Tips 4 min. read

Can You Trust the Cloud With Your Data?

According to research firm Gartner, Inc., consumers will store 36 percent of their digital content in the cloud by 2016.

With all of this information housed on servers and zipping around the airwaves every day, it’s no wonder that cloud storage has become a prime target for hackers.

Fortunately, with a little information and some simple investigation, you can make smart decisions about how you use the cloud.

The Basics of Cloud Storage

The cloud is a network of servers that can be accessed remotely by personal computers, mobile devices, and applications.

The servers, which may contain your information, files, photos, and music, sit in a building somewhere.

Security Issues of Cloud Storage

The main security concerns related to cloud storage are malware outbreaks and hacker theft.

It is no secret that wireless networks and even wired transmissions can be intercepted and used to unsavory ends. Because of the need to connect remotely to cloud storage each time you use your password, upload a file, or download a file, your data and information are at risk of hackers with the proper tools.

Most, if not all cloud storage providers will help protect you with some level of encryption, however recent investigations have shown that knowing exactly what is encrypted, and what is not, is important.

Wired recently examined Apple’s popular iCloud service and discovered that, while documents, photos, and media were scrambled to prevent access, notes and emails sent through the address were not.

Even with these concerns in mind, there is hope for cloud storage yet.

Do Your Part to Protect Your Data

The most rudimentary step you can take to protect your data is by using a strong password. The basics are simple: longer, mixed-case, combinations of letters, numbers, and special characters that do not follow the rules of English grammar are best.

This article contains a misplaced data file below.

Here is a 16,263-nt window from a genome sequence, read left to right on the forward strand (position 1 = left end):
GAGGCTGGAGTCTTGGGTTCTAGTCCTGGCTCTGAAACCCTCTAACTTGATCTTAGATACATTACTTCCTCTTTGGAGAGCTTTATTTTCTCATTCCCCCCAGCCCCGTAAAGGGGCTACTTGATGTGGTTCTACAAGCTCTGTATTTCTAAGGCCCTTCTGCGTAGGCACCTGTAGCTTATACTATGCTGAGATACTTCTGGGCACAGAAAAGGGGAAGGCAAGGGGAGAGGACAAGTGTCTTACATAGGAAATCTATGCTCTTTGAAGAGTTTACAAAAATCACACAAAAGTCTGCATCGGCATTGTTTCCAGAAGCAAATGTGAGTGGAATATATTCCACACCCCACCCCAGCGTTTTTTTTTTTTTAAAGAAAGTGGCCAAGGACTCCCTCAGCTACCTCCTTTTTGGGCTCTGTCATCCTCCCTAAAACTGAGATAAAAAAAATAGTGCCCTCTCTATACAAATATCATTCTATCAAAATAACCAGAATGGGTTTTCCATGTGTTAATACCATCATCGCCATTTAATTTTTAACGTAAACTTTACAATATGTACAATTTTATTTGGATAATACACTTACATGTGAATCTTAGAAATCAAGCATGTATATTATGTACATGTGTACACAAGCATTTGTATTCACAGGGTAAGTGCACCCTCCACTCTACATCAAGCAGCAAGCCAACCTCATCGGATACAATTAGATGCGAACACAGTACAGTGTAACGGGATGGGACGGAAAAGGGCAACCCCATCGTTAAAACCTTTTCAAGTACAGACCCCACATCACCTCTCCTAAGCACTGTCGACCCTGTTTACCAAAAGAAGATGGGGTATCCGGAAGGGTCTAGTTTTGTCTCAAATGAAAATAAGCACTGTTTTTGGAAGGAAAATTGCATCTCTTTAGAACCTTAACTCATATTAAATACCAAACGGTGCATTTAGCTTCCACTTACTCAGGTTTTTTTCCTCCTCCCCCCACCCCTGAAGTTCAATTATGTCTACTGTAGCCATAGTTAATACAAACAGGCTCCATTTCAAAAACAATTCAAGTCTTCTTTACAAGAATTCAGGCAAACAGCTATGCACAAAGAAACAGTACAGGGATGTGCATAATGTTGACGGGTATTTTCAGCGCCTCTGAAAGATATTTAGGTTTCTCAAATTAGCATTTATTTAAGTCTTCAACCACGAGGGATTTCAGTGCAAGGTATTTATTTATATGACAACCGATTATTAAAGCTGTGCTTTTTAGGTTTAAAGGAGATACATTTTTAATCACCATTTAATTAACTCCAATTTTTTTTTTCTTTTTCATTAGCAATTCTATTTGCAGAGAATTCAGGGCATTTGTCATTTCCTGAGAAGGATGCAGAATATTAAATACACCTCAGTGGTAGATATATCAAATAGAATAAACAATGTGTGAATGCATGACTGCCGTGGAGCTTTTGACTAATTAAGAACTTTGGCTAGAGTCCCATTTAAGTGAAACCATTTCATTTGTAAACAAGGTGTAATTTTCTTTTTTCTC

Research has shown that an all lower-case, six-letter password takes as little as 10 minutes to crack. Remember that randomness is your friend (instead of cowgirl87, try c0Wg1rL#87!) and refrain from using the same password at multiple sites, no matter the convenience.

Next, make sure your connection and transmission of information to the cloud is encrypted. Begin by password protecting your wireless network (using the password rules above), selecting the WPA setting.

Since data sent over the connection may not be encrypted until it is received by the server, encrypting your data prior to uploading is also a wise step. This article describes a product (free for users, $100 for businesses) that creates a virtual partition of your data, which can be used with services like Dropbox and Skydrive to encrypt your data prior to sending it to the service provider.

Finally, consider what you are uploading to cloud storage and whether or not the convenience is worth it. Having your tax returns readily accessible if you work remotely is certainly handy, but is it worth it to put such delicate financial information at risk?

Home media such as photos, music, and video are less costly if lost or stolen, but your identity is priceless. And this kind of identity theft does happen when individuals upload their life to the cloud: a Wired writer effectively had his entire digital life erased when a hacker broke into his cloud storage. The risks are very real and the implications may be scary, but arming yourself with this kind of knowledge can make the Internet a less treacherous place.

Choose Your Cloud Service Provider Wisely

The last step that you can take to ensure data safety involves a simple call or email to potential service providers. Here are some questions to ask when vetting your vendor:

  • Has your organization experienced a data loss breach in security and, if you have, what have you don’t to prevent future intrusions?
  • Do you offer two–step authentication?
  • Does your service keep multiple copies of my data in case of server loss?
  • Does your service distribute multiple copies of my data across servers in different geographic locations in case of natural disaster?
  • What precautions do you take to keep your employees from stealing information?
  • At what point (upload, storage, download) is my data encrypted and are the encryption keys kept on a central server?
  • How long does it take for a file and all copies to be deleted from your servers? Are my files ever truly deleted from your servers?

The key is to determine what risks you are taking when utilizing each service. Know your risks, know your assets, and you’ll find yourself much better equipped in the event of a breach or data loss.

In the information age, information is your most powerful tool. Use good passwords, encrypt your connection and data, and weigh convenience against security when choosing what to store in the cloud.

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